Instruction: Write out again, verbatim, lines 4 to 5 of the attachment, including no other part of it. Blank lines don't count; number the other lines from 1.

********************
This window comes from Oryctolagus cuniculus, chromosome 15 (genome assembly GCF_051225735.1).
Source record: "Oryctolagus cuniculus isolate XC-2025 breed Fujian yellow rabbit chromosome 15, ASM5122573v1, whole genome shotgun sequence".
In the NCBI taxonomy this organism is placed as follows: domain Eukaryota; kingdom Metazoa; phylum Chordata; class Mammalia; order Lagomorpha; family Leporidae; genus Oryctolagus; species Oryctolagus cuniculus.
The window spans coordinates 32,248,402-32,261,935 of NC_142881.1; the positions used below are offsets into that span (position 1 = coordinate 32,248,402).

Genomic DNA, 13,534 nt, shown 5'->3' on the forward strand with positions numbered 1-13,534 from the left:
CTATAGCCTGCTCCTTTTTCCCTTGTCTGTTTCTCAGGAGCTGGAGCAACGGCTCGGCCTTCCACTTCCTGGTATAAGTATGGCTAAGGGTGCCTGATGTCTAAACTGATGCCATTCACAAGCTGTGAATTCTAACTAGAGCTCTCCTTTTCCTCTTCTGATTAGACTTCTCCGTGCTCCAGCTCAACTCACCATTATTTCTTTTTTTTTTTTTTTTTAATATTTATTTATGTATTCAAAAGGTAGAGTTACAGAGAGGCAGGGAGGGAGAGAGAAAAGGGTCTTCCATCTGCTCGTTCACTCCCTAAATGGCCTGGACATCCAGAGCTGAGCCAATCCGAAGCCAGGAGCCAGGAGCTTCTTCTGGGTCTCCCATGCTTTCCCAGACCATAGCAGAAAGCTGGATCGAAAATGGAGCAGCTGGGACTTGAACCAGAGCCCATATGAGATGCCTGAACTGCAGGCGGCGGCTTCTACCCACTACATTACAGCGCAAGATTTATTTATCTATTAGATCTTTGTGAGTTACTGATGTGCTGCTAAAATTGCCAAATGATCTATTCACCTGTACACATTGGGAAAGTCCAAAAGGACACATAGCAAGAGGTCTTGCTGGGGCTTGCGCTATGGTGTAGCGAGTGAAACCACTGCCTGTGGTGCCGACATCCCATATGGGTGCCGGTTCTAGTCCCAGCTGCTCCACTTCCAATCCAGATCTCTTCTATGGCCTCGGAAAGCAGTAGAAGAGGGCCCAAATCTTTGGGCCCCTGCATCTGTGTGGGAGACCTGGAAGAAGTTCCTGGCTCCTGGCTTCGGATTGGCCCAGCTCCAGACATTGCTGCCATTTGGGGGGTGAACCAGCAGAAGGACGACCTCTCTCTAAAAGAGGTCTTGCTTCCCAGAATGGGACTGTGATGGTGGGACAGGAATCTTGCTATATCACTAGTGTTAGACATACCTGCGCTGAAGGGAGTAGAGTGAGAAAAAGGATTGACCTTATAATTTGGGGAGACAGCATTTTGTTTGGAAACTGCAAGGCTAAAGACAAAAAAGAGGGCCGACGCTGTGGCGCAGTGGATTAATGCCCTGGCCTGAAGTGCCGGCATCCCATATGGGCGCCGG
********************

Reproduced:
The window spans coordinates 32,248,402-32,261,935 of NC_142881.1; the positions used below are offsets into that span (position 1 = coordinate 32,248,402).

Genomic DNA, 13,534 nt, shown 5'->3' on the forward strand with positions numbered 1-13,534 from the left: